Synchronous culture

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A synchronous or synchronized culture is a microbiological culture or a cell culture that contains cells that are all in the same growth stage.

Since numerous factors influence the cell cycle, some of them stochastic (random), normal, non-synchronous cultures have cells in all stages of the cell cycle. Obtaining a culture with a unified cell-cycle stage is very useful for biological research. Since cells are too small for certain research techniques, a synchronous culture can be treated as a single cell; the number of cells in the culture can be easily estimated, and quantitative experimental results can simply be divided in the number of cells to obtain values that apply to a single cell. Synchronous cultures have been extensively used to address questions regarding cell cycle and growth, and the effects of various factors on these.

Synchronous cultures can be obtained in several ways:

  • External conditions can be changed, so as to arrest growth of all cells in the culture, and then changed again to resume growth. The newly growing cells are now all starting to grow at the same stage, and they are synchronized. For example, for photosynthetic cells light can be eliminated for several hours and then re-introduced. Another method is to eliminate an essential nutrient from the growth medium and later to re-introduce it.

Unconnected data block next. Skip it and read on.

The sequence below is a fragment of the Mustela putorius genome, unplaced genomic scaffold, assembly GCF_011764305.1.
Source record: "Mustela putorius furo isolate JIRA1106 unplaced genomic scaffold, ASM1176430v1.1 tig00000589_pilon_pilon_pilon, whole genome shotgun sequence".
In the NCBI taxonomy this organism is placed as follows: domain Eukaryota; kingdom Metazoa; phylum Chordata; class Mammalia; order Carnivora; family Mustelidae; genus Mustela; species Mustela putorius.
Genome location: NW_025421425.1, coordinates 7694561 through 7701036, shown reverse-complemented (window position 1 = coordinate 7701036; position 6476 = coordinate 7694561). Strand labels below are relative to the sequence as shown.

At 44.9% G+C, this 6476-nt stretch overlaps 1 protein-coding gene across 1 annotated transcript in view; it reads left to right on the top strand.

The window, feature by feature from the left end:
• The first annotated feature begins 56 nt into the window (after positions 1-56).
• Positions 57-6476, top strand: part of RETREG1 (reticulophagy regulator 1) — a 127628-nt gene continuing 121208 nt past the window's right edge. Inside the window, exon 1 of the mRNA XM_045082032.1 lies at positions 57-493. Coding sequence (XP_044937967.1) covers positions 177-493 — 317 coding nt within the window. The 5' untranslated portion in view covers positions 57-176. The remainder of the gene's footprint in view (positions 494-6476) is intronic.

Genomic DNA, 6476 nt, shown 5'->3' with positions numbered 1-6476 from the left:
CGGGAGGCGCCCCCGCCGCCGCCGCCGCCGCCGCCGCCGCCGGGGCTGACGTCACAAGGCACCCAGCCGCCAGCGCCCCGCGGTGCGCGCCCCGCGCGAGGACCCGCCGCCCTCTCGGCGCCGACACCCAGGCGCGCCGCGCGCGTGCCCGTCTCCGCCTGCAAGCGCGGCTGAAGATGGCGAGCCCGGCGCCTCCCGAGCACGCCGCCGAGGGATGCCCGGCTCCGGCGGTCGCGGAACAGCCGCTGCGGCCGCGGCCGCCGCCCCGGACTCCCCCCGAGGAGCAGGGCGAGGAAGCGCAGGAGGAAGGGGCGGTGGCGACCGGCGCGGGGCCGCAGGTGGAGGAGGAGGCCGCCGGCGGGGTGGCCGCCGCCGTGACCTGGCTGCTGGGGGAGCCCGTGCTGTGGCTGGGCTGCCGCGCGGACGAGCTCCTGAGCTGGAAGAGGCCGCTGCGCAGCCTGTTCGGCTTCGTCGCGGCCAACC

• Cell growth can also be arrested using chemical growth inhibitors. After growth has completely stopped for all cells, the inhibitor can be easily removed from the culture and the cells then begin to grow synchronously. Nocodazole, for example, is often used in biological research for this purpose.
  • Cells in different growth stages have different physical properties. Cells in a culture can thus be physically separated based on their density or size, for instance. This can be achieved using centrifugation (for density) or filtration (for size).
  • In the Helmstetter-Cummings technique, a bacterial culture is filtered through a membrane. Most bacteria pass through, but some remain bound to the membrane. Fresh medium is then applied to the membrane and the bound bacteria start to grow. Newborn bacteria that detach from the membrane are now all at the same stage of growth; they are collected in a flask that now harbors a synchronous culture.

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